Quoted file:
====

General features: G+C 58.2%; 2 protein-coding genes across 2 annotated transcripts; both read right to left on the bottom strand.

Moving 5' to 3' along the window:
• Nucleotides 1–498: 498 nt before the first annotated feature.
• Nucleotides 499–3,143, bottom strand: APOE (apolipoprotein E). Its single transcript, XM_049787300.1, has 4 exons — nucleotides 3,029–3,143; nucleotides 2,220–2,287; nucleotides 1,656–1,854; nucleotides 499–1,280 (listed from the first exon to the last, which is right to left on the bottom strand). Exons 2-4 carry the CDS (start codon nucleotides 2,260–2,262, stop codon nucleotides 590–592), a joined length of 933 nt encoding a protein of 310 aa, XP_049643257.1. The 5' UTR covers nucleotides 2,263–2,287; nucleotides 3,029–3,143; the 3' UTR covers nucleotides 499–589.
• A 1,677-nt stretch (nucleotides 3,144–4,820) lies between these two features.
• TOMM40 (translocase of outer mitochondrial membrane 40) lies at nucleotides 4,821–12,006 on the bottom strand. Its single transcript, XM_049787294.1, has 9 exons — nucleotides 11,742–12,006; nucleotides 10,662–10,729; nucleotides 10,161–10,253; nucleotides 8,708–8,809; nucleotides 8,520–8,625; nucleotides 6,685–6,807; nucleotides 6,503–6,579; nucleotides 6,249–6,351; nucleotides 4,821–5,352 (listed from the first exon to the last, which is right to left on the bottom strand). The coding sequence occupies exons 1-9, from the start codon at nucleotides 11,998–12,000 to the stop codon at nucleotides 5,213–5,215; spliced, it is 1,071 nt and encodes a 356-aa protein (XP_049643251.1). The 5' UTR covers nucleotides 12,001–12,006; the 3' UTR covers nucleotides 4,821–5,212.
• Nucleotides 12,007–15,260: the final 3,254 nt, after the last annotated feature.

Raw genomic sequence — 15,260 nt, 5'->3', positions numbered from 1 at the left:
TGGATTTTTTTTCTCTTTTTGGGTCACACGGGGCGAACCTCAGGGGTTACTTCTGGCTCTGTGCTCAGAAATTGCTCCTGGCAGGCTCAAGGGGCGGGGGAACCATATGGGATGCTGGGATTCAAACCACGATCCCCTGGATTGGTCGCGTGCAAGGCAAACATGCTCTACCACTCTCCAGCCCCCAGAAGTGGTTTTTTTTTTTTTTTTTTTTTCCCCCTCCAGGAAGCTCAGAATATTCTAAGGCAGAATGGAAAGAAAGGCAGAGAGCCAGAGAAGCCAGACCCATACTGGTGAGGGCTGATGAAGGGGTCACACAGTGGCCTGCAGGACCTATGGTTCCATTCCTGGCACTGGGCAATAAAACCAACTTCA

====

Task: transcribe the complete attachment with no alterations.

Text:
General features: G+C 58.2%; 2 protein-coding genes across 2 annotated transcripts; both read right to left on the bottom strand.

Moving 5' to 3' along the window:
• Nucleotides 1–498: 498 nt before the first annotated feature.
• Nucleotides 499–3,143, bottom strand: APOE (apolipoprotein E). Its single transcript, XM_049787300.1, has 4 exons — nucleotides 3,029–3,143; nucleotides 2,220–2,287; nucleotides 1,656–1,854; nucleotides 499–1,280 (listed from the first exon to the last, which is right to left on the bottom strand). Exons 2-4 carry the CDS (start codon nucleotides 2,260–2,262, stop codon nucleotides 590–592), a joined length of 933 nt encoding a protein of 310 aa, XP_049643257.1. The 5' UTR covers nucleotides 2,263–2,287; nucleotides 3,029–3,143; the 3' UTR covers nucleotides 499–589.
• A 1,677-nt stretch (nucleotides 3,144–4,820) lies between these two features.
• TOMM40 (translocase of outer mitochondrial membrane 40) lies at nucleotides 4,821–12,006 on the bottom strand. Its single transcript, XM_049787294.1, has 9 exons — nucleotides 11,742–12,006; nucleotides 10,662–10,729; nucleotides 10,161–10,253; nucleotides 8,708–8,809; nucleotides 8,520–8,625; nucleotides 6,685–6,807; nucleotides 6,503–6,579; nucleotides 6,249–6,351; nucleotides 4,821–5,352 (listed from the first exon to the last, which is right to left on the bottom strand). The coding sequence occupies exons 1-9, from the start codon at nucleotides 11,998–12,000 to the stop codon at nucleotides 5,213–5,215; spliced, it is 1,071 nt and encodes a 356-aa protein (XP_049643251.1). The 5' UTR covers nucleotides 12,001–12,006; the 3' UTR covers nucleotides 4,821–5,212.
• Nucleotides 12,007–15,260: the final 3,254 nt, after the last annotated feature.

Raw genomic sequence — 15,260 nt, 5'->3', positions numbered from 1 at the left:
TGGATTTTTTTTCTCTTTTTGGGTCACACGGGGCGAACCTCAGGGGTTACTTCTGGCTCTGTGCTCAGAAATTGCTCCTGGCAGGCTCAAGGGGCGGGGGAACCATATGGGATGCTGGGATTCAAACCACGATCCCCTGGATTGGTCGCGTGCAAGGCAAACATGCTCTACCACTCTCCAGCCCCCAGAAGTGGTTTTTTTTTTTTTTTTTTTTTCCCCCTCCAGGAAGCTCAGAATATTCTAAGGCAGAATGGAAAGAAAGGCAGAGAGCCAGAGAAGCCAGACCCATACTGGTGAGGGCTGATGAAGGGGTCACACAGTGGCCTGCAGGACCTATGGTTCCATTCCTGGCACTGGGCAATAAAACCAACTTCA